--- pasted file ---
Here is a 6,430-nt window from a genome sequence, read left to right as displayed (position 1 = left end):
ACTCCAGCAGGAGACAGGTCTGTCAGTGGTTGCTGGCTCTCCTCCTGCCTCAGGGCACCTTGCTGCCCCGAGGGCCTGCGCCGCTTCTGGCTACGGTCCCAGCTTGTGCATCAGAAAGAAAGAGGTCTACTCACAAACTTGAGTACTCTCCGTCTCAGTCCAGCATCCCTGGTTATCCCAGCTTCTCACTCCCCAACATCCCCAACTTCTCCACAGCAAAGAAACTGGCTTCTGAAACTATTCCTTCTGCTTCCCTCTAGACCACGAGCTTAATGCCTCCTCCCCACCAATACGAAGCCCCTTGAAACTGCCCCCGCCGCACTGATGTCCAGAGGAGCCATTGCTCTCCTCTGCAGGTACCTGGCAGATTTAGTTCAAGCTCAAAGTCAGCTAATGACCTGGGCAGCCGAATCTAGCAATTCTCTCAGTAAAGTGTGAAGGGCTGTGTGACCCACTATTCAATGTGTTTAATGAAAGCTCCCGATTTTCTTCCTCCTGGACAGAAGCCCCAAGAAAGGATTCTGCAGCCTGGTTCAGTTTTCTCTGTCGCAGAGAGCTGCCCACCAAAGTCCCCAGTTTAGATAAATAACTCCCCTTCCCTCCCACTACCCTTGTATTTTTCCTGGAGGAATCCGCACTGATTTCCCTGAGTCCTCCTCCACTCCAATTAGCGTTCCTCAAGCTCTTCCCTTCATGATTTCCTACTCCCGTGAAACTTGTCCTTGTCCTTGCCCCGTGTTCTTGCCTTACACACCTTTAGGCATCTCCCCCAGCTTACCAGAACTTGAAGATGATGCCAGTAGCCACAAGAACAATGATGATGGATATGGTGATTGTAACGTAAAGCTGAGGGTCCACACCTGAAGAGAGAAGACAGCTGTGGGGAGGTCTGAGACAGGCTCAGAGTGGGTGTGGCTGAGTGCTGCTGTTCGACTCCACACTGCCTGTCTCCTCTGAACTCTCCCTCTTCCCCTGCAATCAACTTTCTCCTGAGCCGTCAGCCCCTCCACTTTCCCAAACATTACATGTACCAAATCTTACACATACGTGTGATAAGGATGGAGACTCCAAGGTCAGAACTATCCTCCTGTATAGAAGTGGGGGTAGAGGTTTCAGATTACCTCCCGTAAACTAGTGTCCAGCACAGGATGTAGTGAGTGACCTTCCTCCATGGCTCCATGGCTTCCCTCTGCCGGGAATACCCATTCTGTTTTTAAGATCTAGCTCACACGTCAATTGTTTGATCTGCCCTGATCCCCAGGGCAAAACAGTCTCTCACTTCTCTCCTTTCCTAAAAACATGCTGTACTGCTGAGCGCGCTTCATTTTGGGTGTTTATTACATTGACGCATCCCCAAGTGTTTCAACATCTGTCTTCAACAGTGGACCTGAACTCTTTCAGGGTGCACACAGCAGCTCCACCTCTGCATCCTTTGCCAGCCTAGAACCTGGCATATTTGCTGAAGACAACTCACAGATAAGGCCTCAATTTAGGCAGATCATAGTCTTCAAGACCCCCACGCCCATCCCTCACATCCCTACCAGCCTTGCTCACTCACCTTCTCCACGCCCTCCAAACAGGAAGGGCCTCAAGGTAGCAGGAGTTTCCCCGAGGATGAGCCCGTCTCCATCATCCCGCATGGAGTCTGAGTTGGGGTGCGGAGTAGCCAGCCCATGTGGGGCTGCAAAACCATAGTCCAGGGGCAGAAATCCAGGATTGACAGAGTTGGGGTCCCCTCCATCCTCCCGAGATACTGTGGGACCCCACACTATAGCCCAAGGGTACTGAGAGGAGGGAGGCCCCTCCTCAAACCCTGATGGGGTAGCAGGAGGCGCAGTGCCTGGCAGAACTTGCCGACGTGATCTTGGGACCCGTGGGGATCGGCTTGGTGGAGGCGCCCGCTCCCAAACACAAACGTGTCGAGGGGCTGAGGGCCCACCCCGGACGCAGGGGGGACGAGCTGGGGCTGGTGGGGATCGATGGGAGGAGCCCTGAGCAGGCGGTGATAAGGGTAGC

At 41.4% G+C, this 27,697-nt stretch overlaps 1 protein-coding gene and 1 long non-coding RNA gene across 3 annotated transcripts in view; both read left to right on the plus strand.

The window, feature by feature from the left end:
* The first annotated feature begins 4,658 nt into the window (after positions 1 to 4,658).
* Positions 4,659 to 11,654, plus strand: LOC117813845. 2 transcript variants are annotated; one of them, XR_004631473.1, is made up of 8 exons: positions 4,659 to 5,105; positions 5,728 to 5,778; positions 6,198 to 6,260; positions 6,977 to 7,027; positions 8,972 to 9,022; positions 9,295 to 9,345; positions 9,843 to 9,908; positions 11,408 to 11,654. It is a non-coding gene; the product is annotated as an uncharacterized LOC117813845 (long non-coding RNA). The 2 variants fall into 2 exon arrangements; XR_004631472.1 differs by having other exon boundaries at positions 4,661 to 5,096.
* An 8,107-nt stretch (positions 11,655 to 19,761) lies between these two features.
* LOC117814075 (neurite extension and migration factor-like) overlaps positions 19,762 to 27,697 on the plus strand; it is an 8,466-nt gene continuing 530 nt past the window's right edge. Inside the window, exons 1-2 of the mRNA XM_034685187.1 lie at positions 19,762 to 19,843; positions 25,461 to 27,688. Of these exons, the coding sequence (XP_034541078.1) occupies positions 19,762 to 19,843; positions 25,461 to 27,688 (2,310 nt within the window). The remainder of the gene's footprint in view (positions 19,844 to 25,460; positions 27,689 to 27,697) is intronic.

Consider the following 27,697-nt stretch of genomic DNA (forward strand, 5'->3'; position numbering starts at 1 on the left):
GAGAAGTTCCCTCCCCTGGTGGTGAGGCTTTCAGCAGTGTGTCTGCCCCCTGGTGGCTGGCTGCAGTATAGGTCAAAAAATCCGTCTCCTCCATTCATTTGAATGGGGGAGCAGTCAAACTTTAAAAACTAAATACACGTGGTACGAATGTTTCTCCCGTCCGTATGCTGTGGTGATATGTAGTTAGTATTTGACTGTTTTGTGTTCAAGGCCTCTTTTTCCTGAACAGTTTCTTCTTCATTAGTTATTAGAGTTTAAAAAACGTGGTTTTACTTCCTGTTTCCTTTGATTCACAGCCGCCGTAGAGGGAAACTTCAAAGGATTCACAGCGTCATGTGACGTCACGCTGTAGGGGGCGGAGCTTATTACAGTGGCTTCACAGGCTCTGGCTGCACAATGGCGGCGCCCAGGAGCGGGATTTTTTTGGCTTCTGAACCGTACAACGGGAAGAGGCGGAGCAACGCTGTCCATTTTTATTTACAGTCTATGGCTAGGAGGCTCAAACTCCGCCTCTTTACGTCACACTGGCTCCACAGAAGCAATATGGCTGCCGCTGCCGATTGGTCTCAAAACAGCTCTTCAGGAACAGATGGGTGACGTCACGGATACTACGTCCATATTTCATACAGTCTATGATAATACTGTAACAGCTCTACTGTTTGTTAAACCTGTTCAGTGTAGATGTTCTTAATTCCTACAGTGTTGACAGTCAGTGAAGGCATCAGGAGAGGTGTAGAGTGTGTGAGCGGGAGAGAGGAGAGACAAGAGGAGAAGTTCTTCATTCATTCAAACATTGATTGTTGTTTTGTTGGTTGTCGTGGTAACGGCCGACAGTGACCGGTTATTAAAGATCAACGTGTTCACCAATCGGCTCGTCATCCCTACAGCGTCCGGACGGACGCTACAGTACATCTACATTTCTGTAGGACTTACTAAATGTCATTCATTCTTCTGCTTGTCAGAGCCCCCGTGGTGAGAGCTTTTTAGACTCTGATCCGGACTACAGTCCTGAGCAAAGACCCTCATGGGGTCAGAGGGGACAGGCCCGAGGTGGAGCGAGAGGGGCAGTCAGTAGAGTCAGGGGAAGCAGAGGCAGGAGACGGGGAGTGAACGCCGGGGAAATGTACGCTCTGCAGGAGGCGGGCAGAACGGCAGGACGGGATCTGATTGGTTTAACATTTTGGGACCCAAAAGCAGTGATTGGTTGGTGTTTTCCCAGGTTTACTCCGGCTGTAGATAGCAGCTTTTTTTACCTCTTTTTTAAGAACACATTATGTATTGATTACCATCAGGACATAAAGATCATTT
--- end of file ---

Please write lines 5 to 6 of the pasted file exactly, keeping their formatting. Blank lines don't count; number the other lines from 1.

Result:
* The first annotated feature begins 4,658 nt into the window (after positions 1 to 4,658).
* Positions 4,659 to 11,654, plus strand: LOC117813845. 2 transcript variants are annotated; one of them, XR_004631473.1, is made up of 8 exons: positions 4,659 to 5,105; positions 5,728 to 5,778; positions 6,198 to 6,260; positions 6,977 to 7,027; positions 8,972 to 9,022; positions 9,295 to 9,345; positions 9,843 to 9,908; positions 11,408 to 11,654. It is a non-coding gene; the product is annotated as an uncharacterized LOC117813845 (long non-coding RNA). The 2 variants fall into 2 exon arrangements; XR_004631472.1 differs by having other exon boundaries at positions 4,661 to 5,096.